I traveled as a guest of two veteran cruisers. This was my second cruise with a high school classmate/college fraternity brother pal and his wife. (She being the very soul of kindness and patience.) We had traveled almost exactly a year ago on the Emerald Princess and I was not sure anything could ever meet that standard.
I wasn't encouraged when I boarded the ship. Boarding was fairly painless but we sort of had to find our own way around whereas there was a Princess staff member every few feet pointing us the right direction the year before. It was a tad confusing but we're smart people and we managed it. And I believe that is the main point of a Holland America Cruise vis a vis a Princess Cruise. There is a sense that if you don't know you're way around on a cruise ship, you don't belong there. Similar to - if you have to ask how much...you can't afford it. This is not to say first-timers shouldn't go on HAL - on the contrary, they should.
The longer I was on the ship, the more I appreciated that Holland America doesn't treat you like you're mentally challenged, they treat you like they expect you to be - a cosmopolitan traveler. There is no patronizing or condescension. It was very refreshing to have simple, impeccable service from a professional staff that knows what it's doing. There is one exception...but later.
Now don't get me wrong, the staff on the Noordam is very attractive. But here again was a marked difference from the Emerald Princess. It felt as if the staff on the Princess were required to submit resume pics before they were even interviewed. I have never seen such a gorgeous collection of people - all beautiful and within a certain age range, for the most part. I'm not complaining, mind you, it falls square into the fantasy that one always has about cruising.
On the Noordam there was, though, a much quieter, more refined general appearance. It soon became apparent that we were in very good hands and instead or feeling intimidated, one felt secure in the knowledge that these folks were here to take care of you, not knock you cross-eyed with their dazzling smiles. It was their attention to detail (Knowing your name literally the second time you appear!), the perfect coffee (Jerry), the perfect frou frou drink (Dindo and Cesar), the perfect cocktailer/singer (Sid), the perfect waiter (Manzir), the perfect steward (Yuli) and not least, the perfect maitre d' (Peter). Their attention to detail, charming smiles and heartfelt concern for one's happiness - now that was dazzling. I'm still dazzled and a little misty thinking about the staff at the Ocean Bar. It was a close as one will ever get, in a short ten days, to feeling like you're in an episode of "Cheers."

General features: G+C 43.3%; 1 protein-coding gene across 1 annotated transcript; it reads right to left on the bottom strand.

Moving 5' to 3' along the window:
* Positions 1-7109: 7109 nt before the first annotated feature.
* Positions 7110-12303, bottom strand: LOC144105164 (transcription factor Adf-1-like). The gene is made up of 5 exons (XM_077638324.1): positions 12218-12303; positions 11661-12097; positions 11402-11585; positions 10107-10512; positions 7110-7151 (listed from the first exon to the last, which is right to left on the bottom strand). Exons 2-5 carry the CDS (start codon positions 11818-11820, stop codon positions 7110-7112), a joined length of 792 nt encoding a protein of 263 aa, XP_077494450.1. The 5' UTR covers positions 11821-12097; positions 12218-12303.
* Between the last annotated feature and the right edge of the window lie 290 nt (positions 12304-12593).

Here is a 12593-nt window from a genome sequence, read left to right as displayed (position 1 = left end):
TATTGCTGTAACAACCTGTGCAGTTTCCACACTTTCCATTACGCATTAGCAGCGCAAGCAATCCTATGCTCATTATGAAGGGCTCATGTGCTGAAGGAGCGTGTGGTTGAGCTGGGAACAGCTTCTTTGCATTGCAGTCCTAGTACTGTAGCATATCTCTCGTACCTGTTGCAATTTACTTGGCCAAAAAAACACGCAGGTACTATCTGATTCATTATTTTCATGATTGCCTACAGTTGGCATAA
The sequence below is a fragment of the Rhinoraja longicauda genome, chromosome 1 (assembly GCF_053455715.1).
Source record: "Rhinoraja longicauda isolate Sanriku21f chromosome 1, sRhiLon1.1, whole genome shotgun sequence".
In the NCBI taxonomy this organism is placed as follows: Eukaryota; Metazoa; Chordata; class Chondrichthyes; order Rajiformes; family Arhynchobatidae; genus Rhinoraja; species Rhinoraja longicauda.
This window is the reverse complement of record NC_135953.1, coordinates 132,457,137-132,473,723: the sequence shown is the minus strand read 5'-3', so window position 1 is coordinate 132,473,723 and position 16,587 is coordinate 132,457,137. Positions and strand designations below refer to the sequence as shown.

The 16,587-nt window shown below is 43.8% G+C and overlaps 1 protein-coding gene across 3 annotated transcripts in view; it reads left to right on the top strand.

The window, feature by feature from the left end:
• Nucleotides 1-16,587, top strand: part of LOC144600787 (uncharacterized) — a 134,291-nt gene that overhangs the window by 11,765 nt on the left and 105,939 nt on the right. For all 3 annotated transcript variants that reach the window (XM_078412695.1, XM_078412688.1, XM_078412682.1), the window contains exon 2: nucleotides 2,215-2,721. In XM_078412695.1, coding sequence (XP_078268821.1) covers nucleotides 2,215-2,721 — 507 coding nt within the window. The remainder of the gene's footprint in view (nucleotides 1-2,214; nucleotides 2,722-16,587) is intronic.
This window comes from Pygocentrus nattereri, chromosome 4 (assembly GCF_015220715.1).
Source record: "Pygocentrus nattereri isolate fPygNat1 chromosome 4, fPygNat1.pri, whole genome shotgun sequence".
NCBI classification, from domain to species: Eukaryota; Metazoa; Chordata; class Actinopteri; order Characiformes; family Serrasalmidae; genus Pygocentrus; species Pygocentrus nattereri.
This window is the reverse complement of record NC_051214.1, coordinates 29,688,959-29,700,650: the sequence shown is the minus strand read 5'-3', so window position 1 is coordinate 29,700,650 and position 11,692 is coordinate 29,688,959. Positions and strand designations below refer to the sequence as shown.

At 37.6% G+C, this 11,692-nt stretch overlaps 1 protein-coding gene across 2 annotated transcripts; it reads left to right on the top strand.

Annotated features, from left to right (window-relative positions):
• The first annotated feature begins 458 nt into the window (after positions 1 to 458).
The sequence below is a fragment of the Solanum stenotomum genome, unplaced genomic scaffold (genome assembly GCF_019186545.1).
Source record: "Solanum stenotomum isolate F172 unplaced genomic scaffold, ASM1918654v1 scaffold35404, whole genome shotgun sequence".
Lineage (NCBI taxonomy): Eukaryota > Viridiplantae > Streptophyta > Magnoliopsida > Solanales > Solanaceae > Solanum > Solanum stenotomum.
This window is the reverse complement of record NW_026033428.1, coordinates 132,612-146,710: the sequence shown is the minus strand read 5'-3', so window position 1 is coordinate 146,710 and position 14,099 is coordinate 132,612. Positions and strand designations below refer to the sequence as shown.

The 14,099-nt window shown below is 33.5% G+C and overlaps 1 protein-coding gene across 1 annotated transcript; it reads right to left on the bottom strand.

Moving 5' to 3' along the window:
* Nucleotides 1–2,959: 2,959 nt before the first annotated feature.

As for the above hinted-at exception. This is not a criticism of anyone on the ship (I don't think) but of whoever designs the shows for the astonishingly-equipped theater. The three shows we saw were frantically choreographed, weirdly stitched together medleys of banal pop songs that can have a certain appeal, I guess, but get really mind-numbing after about ten minutes. It starts to take on a nightmarish quality, especially when you see some poor dancer come within centimeters of falling into a yawning orchestra pit that keeps floating up and down like a behemoth yoyo. Somebody needs to tell whoever is creating and staging these shows that less is more.
The exception would be the music. Using recorded music to save on musicians is a non-starter. And if one insists on doing it, at least get the mix right. The performers, I must say, were gallant to a fault and were certainly doing their best. Some fine singers and very snappy dancers...I hope they make it through their cruises without any broken limbs.
I took the art tour on the Noordam. I recommend it. Again, where the Princess dazzled, the Noordam grows on you. The subtlety of the interior design becomes more and more impressive with each passing day. It isn't long before you realize that you are living in a truly elegant, maybe perfect (?) space. The understatement is the statement. The beauty of this ship is in the detail and the detail is always full of surprises. There's no doubt that even a thirty day cruise would continue to reveal some new nook or cranny, some previously unnoticed object. The tiling on the floor, the work on the ceiling, the fascinating mix of light fixtures never failed to amaze.
Regarding the lighting, though, I had one thought about the impressive Waterford chandelier in the main atrium. Why one would want to cheapen Waterford crystal with garish pink/purple LED lighting is a curiosity. About half way through the cruise, they turned it off. The chandelier, in pure white light, was magnificent. Note to lighting/interior design person - leave it that way. It's lovely on its own. It need not look like a disco ball.
Well, friends. That's about it. The cabin was lovely, plenty of room for the three of us (it didn't feel like a crowd) and the wrap around deck was a spoiler for me. I could never possibly go on another cruise without that deck! The chances are I will, though. All my best to Dindo, Cesar and Sid...bye bye, you are missed.